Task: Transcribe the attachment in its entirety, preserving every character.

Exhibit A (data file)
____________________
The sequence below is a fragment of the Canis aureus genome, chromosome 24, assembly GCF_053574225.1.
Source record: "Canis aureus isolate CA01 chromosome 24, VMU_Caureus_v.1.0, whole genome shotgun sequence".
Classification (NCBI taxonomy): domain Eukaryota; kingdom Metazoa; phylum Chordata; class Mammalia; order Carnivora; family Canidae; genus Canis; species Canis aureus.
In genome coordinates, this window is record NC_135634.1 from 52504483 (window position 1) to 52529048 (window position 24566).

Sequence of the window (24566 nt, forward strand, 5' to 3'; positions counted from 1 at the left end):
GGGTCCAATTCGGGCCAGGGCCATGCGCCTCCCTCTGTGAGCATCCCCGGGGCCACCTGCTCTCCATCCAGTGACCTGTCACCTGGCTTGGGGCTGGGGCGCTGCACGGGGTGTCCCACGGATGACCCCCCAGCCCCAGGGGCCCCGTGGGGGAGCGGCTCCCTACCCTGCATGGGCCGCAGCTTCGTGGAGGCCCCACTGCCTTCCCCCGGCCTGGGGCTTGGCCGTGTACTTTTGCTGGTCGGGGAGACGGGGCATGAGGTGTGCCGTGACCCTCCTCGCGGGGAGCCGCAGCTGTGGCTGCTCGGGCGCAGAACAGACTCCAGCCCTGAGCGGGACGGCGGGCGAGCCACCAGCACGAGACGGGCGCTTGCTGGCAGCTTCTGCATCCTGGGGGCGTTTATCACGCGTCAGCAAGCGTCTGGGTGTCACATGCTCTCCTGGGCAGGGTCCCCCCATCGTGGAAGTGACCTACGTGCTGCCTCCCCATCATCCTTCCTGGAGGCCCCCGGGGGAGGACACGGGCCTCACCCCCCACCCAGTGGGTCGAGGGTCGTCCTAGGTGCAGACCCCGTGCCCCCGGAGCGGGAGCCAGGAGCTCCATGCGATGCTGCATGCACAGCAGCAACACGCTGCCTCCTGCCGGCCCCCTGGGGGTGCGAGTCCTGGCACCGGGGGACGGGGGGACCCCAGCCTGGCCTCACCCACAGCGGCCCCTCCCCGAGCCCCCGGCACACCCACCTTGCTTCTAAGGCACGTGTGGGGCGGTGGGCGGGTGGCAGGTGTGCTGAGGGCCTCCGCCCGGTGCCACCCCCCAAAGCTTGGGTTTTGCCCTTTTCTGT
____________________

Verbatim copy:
The sequence below is a fragment of the Canis aureus genome, chromosome 24, assembly GCF_053574225.1.
Source record: "Canis aureus isolate CA01 chromosome 24, VMU_Caureus_v.1.0, whole genome shotgun sequence".
Classification (NCBI taxonomy): domain Eukaryota; kingdom Metazoa; phylum Chordata; class Mammalia; order Carnivora; family Canidae; genus Canis; species Canis aureus.
In genome coordinates, this window is record NC_135634.1 from 52504483 (window position 1) to 52529048 (window position 24566).

Sequence of the window (24566 nt, forward strand, 5' to 3'; positions counted from 1 at the left end):
GGGTCCAATTCGGGCCAGGGCCATGCGCCTCCCTCTGTGAGCATCCCCGGGGCCACCTGCTCTCCATCCAGTGACCTGTCACCTGGCTTGGGGCTGGGGCGCTGCACGGGGTGTCCCACGGATGACCCCCCAGCCCCAGGGGCCCCGTGGGGGAGCGGCTCCCTACCCTGCATGGGCCGCAGCTTCGTGGAGGCCCCACTGCCTTCCCCCGGCCTGGGGCTTGGCCGTGTACTTTTGCTGGTCGGGGAGACGGGGCATGAGGTGTGCCGTGACCCTCCTCGCGGGGAGCCGCAGCTGTGGCTGCTCGGGCGCAGAACAGACTCCAGCCCTGAGCGGGACGGCGGGCGAGCCACCAGCACGAGACGGGCGCTTGCTGGCAGCTTCTGCATCCTGGGGGCGTTTATCACGCGTCAGCAAGCGTCTGGGTGTCACATGCTCTCCTGGGCAGGGTCCCCCCATCGTGGAAGTGACCTACGTGCTGCCTCCCCATCATCCTTCCTGGAGGCCCCCGGGGGAGGACACGGGCCTCACCCCCCACCCAGTGGGTCGAGGGTCGTCCTAGGTGCAGACCCCGTGCCCCCGGAGCGGGAGCCAGGAGCTCCATGCGATGCTGCATGCACAGCAGCAACACGCTGCCTCCTGCCGGCCCCCTGGGGGTGCGAGTCCTGGCACCGGGGGACGGGGGGACCCCAGCCTGGCCTCACCCACAGCGGCCCCTCCCCGAGCCCCCGGCACACCCACCTTGCTTCTAAGGCACGTGTGGGGCGGTGGGCGGGTGGCAGGTGTGCTGAGGGCCTCCGCCCGGTGCCACCCCCCAAAGCTTGGGTTTTGCCCTTTTCTGT